A typical evening would consist of a conversation with a holocaust survivor, followed by an artistic interlude (reading, singing, watching a short video), and then an open, intimate group discussion.
Nadav Ambon, one of the original organizers, told The Jewish Press that last night, his event included a talk by one of the twin siblings which the Nazi Josef Mengele experimented on in Auschwitz. The talk was followed by a few songs with a guitar and then a very lively discussion of the phenomenon of “Holocaust Humor,” including the question of whether or not no-Jewish comedians, such as Ricky Gervais, should be allowed to do Holocaust jokes – as opposed to Seinfeld, who is part of “the tribe.”
According to the organizers, the number of invited guests should be large enough to allow a diverse and fertile discussion, but not too big so the desired intimacy would not be lost. We recommend inviting friends from various social groups to initiate a diverse conversation.
The Memories in the Living Room folks invite people to gather with their friends in a familiar atmosphere, to participate in a conversation with a holocaust witness, and to find connections between memories from that dark period to our communal and personal lives.
They also invite individuals to host or join a Memories in the Living Room event next holocaust memorial day. Check out their website.
Gaza terrorists chose Holocaust Memorial Day to attack southern Israel with a missile that underlined President Shimon Peres’ message on Holocaust Memorial Day that “the journey for justice and freedom is not yet over.”
The rocket exploded in an open area, causing no injuries but interrupting a Holocaust Day ceremony as people scurried to a security shelter. The ceremony continued shortly afterwards.
Residents and police have not yet determined if the explosion cause property damage.
Israel responded “proportionately” last week to two rocket attacks on open areas in Sderot and the surrounding Sha’ar HaNegev region last week. The IDF bombed two terror sites without injuring anyone.
Defense Minister Moshe Ya’alon last week repeated a years-long litany of threats that Israel will not remain silent in the face of rocket attacks.
Judging by last week’s response, Israel has not changed its policy not to upset the international community with “disproportionate” retaliation and instead continues to play Russian Roulette and wait for a Kassam missile, which has no guidance system, to fall in the wrong place at the wrong time.
The Holocaust “cries from the prayer shawls the hair, the shoes that we see with our own eyes, resonates as we step on the stones of the ghettos, [and] it floats like a ghost in the barracks of the camp, President Shimon Peres said at the beginning of Holocaust Martyrs’ and Heroes’ Remembrance Day Sunday night.
“The noise of those murderous trains which have ceased stills rings in our ears, said the president in the presence of IDF officers, Knesset Members, Prime Minister Binyamin Netanyahu, the Quartet’s Middle East envoy Tony Blair and Minister of Foreign Affairs of Canada, John Baird,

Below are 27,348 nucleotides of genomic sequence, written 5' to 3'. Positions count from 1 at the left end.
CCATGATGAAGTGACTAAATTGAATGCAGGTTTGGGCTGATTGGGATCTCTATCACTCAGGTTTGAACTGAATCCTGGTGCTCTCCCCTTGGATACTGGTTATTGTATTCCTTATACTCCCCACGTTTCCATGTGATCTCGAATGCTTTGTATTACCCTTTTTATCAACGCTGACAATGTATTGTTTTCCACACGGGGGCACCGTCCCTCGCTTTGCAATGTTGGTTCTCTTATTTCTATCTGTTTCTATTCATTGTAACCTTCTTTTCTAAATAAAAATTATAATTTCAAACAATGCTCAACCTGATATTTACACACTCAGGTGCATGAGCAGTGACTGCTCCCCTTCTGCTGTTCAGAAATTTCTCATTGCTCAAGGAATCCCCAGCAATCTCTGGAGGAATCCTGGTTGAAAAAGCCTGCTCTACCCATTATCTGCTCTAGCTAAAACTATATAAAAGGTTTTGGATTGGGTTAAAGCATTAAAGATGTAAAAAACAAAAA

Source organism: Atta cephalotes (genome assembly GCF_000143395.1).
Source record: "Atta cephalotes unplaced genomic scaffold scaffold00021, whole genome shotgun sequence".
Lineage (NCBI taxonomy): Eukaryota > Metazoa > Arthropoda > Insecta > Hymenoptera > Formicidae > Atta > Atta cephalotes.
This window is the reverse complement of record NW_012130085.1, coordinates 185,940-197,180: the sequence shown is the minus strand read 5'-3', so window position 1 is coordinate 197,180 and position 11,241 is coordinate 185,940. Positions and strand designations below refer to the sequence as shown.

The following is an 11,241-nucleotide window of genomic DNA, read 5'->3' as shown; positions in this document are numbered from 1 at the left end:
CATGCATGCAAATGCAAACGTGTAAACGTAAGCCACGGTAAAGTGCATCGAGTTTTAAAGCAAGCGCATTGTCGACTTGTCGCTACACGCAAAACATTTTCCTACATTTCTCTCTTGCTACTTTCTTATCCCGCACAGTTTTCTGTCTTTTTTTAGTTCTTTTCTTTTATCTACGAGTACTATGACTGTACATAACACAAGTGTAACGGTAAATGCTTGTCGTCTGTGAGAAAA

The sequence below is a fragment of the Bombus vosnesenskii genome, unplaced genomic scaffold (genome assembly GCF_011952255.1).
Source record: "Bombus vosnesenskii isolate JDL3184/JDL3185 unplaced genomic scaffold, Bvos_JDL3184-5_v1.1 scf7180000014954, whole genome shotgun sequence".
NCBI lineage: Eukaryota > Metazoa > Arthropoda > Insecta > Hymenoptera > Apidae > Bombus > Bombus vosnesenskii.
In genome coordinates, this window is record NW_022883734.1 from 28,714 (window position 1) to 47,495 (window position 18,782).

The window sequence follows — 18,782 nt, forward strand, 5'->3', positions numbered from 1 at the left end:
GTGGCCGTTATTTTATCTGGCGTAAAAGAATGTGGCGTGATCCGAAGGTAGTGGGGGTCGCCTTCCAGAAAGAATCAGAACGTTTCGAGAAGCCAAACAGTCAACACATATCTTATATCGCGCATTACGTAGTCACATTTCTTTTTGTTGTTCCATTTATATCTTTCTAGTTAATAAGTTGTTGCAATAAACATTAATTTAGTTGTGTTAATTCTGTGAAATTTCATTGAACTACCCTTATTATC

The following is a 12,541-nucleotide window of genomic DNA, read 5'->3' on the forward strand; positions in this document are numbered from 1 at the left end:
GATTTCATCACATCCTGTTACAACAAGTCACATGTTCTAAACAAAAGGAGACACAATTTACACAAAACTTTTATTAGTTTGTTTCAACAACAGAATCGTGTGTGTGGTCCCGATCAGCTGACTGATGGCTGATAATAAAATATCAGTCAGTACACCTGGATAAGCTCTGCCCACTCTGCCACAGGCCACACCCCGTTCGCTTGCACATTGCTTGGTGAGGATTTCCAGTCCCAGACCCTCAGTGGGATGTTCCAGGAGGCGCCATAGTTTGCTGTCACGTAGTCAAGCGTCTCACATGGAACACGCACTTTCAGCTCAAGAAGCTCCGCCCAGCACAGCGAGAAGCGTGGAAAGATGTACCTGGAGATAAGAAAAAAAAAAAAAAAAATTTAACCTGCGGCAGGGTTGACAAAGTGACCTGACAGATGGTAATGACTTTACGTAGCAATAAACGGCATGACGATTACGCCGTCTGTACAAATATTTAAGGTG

“The Holocaust will not sink into the dark hole of history. It is here with us, burning, real,” President Peres continued.
“Nothing can remove the greatest darkness that mankind has known The 74 years which have passed are more biography than history. Millions of names are still missing, of parents and children, of whole Jewish communities who were murdered….
The Jewish people are a small nation in number but large in spirit. That spirit cannot be burned in the ovens. From the ashes of the Holocaust rose spiritual redemption and political rebirth. We rose and we built a state of our own….
“The Holocaust is an orphan with no comfort and a moral responsibility without compromise.
“Not all the flames have been extinguished. Crises are once again exploited to form Nazi parties, ridiculous but dangerous. Sickening anti-Semitic cartoons are published allegedly in the name of press freedom.”
Israel Independence Day is a national holiday in Israel. This year it falls on Tuesday, April 20th and is celebrated either publicly or within the family circle. The ceremonies begin eight days earlier with Holocaust Memorial Day. One week later, we commemorate Israel’s fallen soldiers and terror victims on Memorial Day. As the sun sets, the national flag is raised from half-mast, the music begins to play, and the festivities begin in honor of Israel’s 62nd anniversary.
In Zionist religious communities, a festive Ma’ariv prayer service begins with special prayers thanking God for the establishment of the State of Israel, and concludes with the Hallel prayer. Groups in many communities gather for programs of nostalgia and Israeli songs. Peace and friendship reign throughout the country.
In the morning, after the special Israel Independence Day morning prayers, many families join together for picnics and hikes. Some families travel in search of an open piece of grass on which to set up their grills and beach chairs and sit with friends and family telling stories, playing ball and eating grilled meats.
This year, a special event is being planned for the families of the thousands of Bnei Akiva graduates who attended Camp Moshava in the USA and who came on aliyah to Israel. We plan to meet in the Neot Kedumim Nature Preserve near Modiin for a day of friendship, special events and nostalgia.
Dozens of American yeshiva students from all over Israel will serve as guides and supervisors. Shiurim are scheduled throughout the day, to be given by well-known rabbis who were former Moshava campers. Ball games, competitions and special children’s activities are planned, as are nature walks and tours in the nature preserve. It should be a very exciting day for former campers, their children, grandchildren and great- grandchildren.
The massive Machanot Moshava reunion will be celebrating the following milestones: